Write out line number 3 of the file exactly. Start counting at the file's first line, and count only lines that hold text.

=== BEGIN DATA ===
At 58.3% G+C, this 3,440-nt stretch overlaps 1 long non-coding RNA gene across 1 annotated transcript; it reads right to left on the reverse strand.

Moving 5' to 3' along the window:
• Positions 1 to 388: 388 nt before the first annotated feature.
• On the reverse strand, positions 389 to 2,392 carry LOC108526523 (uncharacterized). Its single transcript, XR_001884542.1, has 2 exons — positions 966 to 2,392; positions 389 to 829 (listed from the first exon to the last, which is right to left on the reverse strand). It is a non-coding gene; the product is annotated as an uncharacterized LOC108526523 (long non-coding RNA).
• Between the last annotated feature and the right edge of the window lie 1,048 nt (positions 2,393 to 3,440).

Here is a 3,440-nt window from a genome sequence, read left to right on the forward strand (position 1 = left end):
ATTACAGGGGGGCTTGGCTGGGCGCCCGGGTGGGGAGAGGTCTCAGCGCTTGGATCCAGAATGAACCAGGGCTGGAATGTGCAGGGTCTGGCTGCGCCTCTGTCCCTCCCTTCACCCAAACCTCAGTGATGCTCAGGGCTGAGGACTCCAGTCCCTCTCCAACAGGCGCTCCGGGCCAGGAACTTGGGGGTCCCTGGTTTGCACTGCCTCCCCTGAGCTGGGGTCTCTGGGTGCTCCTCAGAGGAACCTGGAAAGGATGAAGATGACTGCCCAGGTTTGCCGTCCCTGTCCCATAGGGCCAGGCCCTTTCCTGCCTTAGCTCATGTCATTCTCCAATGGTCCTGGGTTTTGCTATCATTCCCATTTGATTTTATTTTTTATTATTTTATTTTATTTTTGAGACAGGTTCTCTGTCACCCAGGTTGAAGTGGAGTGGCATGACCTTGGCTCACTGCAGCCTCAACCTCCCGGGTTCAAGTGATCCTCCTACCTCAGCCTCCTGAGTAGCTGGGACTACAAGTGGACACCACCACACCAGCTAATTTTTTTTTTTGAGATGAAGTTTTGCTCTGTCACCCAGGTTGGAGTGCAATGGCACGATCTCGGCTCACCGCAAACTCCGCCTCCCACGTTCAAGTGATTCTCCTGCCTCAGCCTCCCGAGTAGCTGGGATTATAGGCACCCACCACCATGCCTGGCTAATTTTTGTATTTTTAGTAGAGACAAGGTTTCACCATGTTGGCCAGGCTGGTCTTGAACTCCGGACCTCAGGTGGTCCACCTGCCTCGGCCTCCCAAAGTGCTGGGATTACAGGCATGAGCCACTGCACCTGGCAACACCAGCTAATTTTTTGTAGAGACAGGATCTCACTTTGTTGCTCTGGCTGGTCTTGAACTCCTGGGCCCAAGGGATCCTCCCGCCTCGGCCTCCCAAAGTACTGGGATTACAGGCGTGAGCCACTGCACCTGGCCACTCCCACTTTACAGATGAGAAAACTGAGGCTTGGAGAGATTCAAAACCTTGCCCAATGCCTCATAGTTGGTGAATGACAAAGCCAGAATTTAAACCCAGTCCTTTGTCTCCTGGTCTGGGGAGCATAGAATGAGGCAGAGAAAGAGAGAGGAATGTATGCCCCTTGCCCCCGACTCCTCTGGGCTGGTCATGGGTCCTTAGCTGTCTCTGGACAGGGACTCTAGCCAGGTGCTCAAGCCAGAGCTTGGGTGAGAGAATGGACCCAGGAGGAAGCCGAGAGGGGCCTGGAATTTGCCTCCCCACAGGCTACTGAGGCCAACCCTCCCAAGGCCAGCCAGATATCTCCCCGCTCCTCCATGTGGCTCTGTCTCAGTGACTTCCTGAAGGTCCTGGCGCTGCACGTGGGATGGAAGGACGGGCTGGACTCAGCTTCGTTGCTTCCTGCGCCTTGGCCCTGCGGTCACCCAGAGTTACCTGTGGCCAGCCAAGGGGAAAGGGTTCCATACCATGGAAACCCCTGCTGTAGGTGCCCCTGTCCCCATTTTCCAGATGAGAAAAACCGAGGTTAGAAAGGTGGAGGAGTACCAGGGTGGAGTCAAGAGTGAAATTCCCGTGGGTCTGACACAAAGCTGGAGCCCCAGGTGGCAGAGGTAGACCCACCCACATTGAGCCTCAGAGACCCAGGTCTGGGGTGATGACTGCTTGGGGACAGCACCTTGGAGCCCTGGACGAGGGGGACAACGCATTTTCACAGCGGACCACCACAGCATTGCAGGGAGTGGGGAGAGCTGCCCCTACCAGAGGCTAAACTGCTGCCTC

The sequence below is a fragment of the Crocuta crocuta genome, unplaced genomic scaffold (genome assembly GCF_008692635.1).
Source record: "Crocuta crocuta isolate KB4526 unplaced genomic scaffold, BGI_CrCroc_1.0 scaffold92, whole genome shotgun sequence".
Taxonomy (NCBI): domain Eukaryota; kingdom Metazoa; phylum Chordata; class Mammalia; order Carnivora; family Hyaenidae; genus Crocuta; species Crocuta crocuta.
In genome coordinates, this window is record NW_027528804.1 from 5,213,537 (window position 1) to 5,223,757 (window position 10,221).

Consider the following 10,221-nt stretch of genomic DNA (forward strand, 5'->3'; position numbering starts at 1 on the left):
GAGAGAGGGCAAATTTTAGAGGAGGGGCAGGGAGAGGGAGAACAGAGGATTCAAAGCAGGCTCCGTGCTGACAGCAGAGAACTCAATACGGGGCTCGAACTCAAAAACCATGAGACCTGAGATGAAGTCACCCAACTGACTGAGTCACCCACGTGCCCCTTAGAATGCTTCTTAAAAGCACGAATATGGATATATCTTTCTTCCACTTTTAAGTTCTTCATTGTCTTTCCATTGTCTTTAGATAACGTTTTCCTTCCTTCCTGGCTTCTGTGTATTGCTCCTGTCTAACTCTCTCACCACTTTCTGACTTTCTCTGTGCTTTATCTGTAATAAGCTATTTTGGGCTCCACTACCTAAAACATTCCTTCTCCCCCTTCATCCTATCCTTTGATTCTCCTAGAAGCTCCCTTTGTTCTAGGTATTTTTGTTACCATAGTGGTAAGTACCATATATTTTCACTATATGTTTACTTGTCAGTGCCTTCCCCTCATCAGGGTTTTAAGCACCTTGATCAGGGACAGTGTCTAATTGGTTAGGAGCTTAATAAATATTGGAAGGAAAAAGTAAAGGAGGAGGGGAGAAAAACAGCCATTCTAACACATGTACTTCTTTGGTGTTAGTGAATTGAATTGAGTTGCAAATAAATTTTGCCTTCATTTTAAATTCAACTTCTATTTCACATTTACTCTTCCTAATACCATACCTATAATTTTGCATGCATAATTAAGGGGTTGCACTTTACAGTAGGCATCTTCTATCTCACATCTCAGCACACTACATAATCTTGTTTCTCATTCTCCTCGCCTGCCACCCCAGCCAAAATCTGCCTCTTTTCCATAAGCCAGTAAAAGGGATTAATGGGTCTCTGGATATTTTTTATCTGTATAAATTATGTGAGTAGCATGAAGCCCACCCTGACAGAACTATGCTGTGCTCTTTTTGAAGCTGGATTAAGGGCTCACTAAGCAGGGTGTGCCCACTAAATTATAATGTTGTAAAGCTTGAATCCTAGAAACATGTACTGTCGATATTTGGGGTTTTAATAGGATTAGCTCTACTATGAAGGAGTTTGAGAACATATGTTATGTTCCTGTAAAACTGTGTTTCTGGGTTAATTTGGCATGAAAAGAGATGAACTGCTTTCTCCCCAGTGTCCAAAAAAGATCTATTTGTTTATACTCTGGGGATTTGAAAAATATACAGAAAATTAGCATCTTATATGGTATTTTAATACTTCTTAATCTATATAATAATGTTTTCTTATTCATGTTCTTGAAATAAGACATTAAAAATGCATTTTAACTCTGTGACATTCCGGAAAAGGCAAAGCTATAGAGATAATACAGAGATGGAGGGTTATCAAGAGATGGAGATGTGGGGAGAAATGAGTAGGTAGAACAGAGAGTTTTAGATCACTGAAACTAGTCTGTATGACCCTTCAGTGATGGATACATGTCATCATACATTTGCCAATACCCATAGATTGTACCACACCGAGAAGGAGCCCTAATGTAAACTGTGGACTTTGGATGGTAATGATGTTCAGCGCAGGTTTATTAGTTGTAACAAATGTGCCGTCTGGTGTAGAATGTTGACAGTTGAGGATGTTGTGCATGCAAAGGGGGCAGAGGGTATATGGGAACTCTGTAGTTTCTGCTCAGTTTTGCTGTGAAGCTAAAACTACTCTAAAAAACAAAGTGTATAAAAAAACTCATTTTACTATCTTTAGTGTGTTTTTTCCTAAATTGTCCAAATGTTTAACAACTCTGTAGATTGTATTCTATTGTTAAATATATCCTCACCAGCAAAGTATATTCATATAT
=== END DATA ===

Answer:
• Positions 1 to 388: 388 nt before the first annotated feature.